“The scene seems to last forever – a caravaggesque rendering of some minor myth, in which the horror and splendor supersede the particulars of the obscure narrative”
—Nicholas Muellner, No Such Place
Ron Jude’s new book, Lick Creek Line, extends and amplifies his ongoing fascination with the vagaries of photographic empiricism, and the gray area between documentation and fiction. In a sequential narrative punctuated by contrasting moments of violence and beauty, Jude follows the rambling journey of a fur trapper, methodically checking his trap line in a remote area of Idaho in the Western United States. Through converging pictures of landscapes, architecture, an encroaching resort community, and the solitary, secretive process of trapping pine marten for their pelts, Lick Creek Line underscores the murky and culturally arbitrary nature of moral critique.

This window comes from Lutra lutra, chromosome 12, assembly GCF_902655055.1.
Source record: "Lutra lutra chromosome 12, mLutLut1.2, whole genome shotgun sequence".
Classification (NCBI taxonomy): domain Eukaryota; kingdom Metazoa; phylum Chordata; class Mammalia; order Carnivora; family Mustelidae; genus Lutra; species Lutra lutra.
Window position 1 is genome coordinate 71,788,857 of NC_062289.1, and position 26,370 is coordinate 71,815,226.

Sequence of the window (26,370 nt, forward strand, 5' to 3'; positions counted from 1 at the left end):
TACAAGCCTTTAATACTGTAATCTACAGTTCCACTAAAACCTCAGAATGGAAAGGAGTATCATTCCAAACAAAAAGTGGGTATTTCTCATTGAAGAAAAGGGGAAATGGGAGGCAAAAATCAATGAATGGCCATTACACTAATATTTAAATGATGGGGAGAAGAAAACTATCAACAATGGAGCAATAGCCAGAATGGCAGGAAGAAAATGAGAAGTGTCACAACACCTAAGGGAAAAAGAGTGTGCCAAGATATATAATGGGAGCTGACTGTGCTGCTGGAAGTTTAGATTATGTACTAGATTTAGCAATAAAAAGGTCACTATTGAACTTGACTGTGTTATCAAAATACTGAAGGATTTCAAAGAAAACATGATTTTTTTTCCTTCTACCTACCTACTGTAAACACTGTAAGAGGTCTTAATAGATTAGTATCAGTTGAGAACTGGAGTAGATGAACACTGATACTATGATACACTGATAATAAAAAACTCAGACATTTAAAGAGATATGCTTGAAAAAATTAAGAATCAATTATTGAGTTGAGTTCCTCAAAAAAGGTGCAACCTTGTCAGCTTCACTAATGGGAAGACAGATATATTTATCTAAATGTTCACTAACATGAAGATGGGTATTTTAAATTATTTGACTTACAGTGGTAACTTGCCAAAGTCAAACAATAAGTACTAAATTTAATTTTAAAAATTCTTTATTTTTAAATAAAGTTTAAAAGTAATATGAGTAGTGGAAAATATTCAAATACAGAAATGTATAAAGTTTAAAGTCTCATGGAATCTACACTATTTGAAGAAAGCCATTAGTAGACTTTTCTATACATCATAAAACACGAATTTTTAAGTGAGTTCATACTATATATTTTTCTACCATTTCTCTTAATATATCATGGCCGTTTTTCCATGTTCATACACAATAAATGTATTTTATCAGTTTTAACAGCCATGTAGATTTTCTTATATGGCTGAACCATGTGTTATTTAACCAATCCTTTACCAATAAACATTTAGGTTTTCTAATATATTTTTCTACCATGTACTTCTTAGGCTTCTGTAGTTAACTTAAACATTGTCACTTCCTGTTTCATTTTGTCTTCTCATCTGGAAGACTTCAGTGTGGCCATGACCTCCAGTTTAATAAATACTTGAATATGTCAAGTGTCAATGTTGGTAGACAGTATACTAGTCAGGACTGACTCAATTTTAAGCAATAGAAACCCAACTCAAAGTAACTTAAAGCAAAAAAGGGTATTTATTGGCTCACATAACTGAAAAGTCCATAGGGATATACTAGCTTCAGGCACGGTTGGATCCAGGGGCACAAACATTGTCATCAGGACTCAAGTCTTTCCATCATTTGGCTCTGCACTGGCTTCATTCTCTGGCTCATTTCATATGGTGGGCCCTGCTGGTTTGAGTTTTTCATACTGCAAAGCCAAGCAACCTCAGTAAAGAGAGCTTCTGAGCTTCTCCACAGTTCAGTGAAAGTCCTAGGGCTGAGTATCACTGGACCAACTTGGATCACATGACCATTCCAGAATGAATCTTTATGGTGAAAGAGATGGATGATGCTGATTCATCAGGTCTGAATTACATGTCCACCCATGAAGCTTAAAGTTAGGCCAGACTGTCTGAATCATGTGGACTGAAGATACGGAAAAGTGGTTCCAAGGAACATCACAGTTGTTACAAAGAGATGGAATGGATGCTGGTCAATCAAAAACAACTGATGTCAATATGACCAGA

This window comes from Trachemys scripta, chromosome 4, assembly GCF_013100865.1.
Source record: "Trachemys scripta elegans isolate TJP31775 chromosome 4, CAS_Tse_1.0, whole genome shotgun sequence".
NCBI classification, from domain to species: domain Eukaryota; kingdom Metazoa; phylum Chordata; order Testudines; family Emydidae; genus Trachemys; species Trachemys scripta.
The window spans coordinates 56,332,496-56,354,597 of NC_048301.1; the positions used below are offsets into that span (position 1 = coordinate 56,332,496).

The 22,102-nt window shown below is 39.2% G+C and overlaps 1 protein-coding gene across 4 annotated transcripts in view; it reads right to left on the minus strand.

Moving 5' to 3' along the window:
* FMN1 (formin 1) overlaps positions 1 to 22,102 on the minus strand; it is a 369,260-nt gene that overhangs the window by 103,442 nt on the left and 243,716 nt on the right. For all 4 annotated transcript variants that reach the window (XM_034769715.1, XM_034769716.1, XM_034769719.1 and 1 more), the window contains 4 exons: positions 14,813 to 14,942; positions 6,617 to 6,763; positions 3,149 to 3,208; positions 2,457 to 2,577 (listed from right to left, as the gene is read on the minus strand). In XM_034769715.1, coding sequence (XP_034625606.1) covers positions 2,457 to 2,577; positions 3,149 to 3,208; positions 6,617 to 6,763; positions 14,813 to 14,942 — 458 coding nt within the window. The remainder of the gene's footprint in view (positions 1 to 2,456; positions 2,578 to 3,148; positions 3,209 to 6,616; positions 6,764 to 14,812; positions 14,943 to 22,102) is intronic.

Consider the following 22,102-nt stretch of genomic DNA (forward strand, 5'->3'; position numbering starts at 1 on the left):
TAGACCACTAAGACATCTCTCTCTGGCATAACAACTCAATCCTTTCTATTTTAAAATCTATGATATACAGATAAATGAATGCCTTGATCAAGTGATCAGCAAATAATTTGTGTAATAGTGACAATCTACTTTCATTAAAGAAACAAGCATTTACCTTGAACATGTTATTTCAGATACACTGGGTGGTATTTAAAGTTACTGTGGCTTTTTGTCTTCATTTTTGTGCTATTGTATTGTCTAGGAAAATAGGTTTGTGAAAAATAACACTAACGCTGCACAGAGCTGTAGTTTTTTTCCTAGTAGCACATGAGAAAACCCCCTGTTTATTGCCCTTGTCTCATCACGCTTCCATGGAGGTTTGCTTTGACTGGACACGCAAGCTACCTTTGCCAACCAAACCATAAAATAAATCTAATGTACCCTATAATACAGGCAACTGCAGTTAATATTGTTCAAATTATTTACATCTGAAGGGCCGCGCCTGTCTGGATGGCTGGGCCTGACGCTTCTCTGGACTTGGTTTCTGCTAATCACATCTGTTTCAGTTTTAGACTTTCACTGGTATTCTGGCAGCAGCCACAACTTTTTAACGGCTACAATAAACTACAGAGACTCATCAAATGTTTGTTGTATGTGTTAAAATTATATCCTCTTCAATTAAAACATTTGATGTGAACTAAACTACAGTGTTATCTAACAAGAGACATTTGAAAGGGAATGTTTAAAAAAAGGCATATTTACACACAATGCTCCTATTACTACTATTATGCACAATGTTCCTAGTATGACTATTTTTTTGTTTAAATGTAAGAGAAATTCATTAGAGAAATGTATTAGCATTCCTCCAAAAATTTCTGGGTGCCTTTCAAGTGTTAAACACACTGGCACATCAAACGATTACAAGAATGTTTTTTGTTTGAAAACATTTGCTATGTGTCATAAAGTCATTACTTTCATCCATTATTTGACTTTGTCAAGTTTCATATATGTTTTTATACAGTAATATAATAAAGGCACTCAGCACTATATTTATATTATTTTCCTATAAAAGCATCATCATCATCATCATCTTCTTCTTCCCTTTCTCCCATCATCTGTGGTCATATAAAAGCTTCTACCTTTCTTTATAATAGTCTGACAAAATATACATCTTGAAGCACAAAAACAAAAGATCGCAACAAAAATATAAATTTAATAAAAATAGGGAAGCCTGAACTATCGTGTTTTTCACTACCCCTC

With an undercurrent of mystery and melancholy that echoes Jude’s previous two books about his childhood home of Central Idaho, Lick Creek Line serves as the lynchpin in a multi-faceted, three-part look at the incomprehensibility of self and place through photographic narrative. While Alpine Star functioned as a fictitious sociological archive, and Emmett explored the muddy waters of memory and autobiography, Lick Creek Line finds its tenor through the sleight-of-hand structure of a traditional photo essay.